My reaction to What She Ate begins with the author's ingenuity in choosing subjects: she picked six women who differed so much from one another that it made my head spin. Shapiro avoided obvious choices.
For a writer who was interested in food, she picked Barbara Pym. Not Virginia Woolf! Shapiro writes:
"Barbara was not a food writer, but she saw the world as if she were— as if every piece of cake or even just the crumbs on the plate offered the most enticing clues imaginable to time, place, class, and character."(p. 176).
For a First Lady she picked Eleanor Roosevelt, known less for food than almost any other 20th century President's wife. Shapiro shows that her reputation as a hater of food is inaccurate:
"An intense relationship with food ran right through Eleanor’s life, darting into her work, her feminism, and her deepest relationships." (p. 91).
For a cook she picked the obscure Rosa Lewis (1867–1952). Not Alice Waters! Lewis was a self-made English cook, caterer, and eventually owner of a hotel, as the illustration from book at right shows. And guess who turns up again in the story of this successful woman from the lower classes? Bertie, Prince of Wales: he who figured fictitiously in the mystery I read earlier this week. In real life the Prince helped to make Lewis's catering services popular with late-19th century London society hostesses:
"The most important of her dinner guests was the Prince of Wales, who would become King Edward VII after Victoria’s death in 1901. ... The prince was a prodigious eater who genuinely appreciated fine food."(p. 53).
Dorothy Wordsworth, born in the 18th century, was unusual in the attention she paid to food in her diary, kept while she tended to the needs of her famous brother William the Poet. For her declining years (something like 30 of them) she was a mental patient whose relationship with food was akin to gluttony. A most startling and interesting choice!
|Helen Gurley Brown's not-very-successful|
cookbook from 1969. Interestingly reviewed
in What She Ate.
The most recent subject of What She Ate is Helen Gurley Brown, author of Sex and the Single Girl (1962). Brown's private relationship to food was to avoid it because she cared only about being excessively, obsessively thin. However, her published work was more confused. Shapiro writes:
"Real food or diet food, splurging or starving— no matter what was on the table, Helen made it a point of honor to cast her public relationship with food in rapturous terms. Everything she ate had to be 'delicious' or 'scrumptious' or 'luscious,' especially when she was evoking a zero-calorie bouillon cube or a breakfast of protein powder stirred into diet orange soda."(pp. 244-245).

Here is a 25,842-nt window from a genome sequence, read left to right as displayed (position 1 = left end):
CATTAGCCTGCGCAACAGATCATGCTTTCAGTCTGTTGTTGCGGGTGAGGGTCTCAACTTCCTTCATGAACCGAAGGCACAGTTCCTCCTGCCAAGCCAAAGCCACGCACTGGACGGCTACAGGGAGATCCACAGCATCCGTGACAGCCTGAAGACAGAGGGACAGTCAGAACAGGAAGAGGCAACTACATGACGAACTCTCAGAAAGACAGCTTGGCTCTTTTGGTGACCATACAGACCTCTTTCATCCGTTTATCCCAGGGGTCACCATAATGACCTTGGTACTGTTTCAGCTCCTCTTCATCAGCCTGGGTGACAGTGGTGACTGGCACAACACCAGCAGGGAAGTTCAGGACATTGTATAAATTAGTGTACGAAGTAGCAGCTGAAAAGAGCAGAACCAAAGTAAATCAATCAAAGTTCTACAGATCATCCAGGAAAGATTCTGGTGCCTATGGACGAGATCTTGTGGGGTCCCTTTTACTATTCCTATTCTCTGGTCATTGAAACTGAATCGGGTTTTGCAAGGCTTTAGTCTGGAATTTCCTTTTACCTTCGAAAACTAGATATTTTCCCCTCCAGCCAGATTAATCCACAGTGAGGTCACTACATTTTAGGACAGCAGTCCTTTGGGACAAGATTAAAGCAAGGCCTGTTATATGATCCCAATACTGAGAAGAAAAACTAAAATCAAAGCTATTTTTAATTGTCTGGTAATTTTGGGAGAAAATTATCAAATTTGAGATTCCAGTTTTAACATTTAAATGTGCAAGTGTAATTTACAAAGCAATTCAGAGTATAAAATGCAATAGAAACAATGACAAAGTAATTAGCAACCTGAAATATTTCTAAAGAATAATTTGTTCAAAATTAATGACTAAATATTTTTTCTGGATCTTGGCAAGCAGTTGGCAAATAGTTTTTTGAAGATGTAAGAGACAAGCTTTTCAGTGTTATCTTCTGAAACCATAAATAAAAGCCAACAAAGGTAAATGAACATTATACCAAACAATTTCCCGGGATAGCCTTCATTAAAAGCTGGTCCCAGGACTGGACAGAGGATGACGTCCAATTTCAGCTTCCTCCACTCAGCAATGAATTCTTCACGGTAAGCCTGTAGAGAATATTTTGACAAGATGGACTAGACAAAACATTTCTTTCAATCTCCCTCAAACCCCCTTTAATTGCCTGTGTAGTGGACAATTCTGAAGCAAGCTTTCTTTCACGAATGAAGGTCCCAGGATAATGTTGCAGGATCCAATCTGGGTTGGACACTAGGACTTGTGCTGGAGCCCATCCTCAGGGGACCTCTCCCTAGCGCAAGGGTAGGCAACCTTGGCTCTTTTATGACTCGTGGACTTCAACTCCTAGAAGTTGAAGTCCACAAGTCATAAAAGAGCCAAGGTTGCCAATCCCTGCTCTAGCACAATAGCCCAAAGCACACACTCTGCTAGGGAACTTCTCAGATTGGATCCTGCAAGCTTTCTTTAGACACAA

For a completely outlandish choice, the author picked Eva Braun, Hitler's mistress. Shapiro shows quite a bit of distaste for this subject and conveys it to her readers, but still makes the chapter enlightening. In the introduction, Shapiro explains this choice:
"Eva Braun’s food story, generated as it was by her devotion to Adolf Hitler, might appear to take place strictly within an appalling realm of its own; and to an extent, it does. But despite the moral distance that separates her from everyone else in this collection, there are elements in her relationship with food that we’ve seen in other chapters. Like Dorothy, she always had her gaze fixed on the man she loved. Like Rosa, she was thrilled by her access to a higher social rank. What emerges most vividly in Eva’s relationship with food, however, is her powerful commitment to fantasy. She was swathed in it, eating and drinking at Hitler’s table in a perpetual enactment of her own daydreams. For propaganda reasons, she was not allowed to appear in public with Hitler, which meant that she had no truly gratifying forum in which to show herself off as the Führer’s chief consort. Only the lunches and dinners he took with members of his immediate circle allowed her to bask in a role for which she had trained by studying movie and fashion magazines. At these meals, her glory visible and her status secure, she treated food as a kind of servant whose most important job was to keep her thin. Indeed, the only aspect of Hitler’s life that she found repulsive was his heavy vegetarian diet. When the mashed potatoes with cheese and linseed oil came around, Eva said a firm no." (pp. 10-11).Considerable research clearly went into the story of each woman's relationship with food -- and each one was very different from the others in their food attitudes as well as in general. As far as I'm concerned, Shapiro's interest in her own subjects, no matter how obscure, makes for delightful and very informative reading.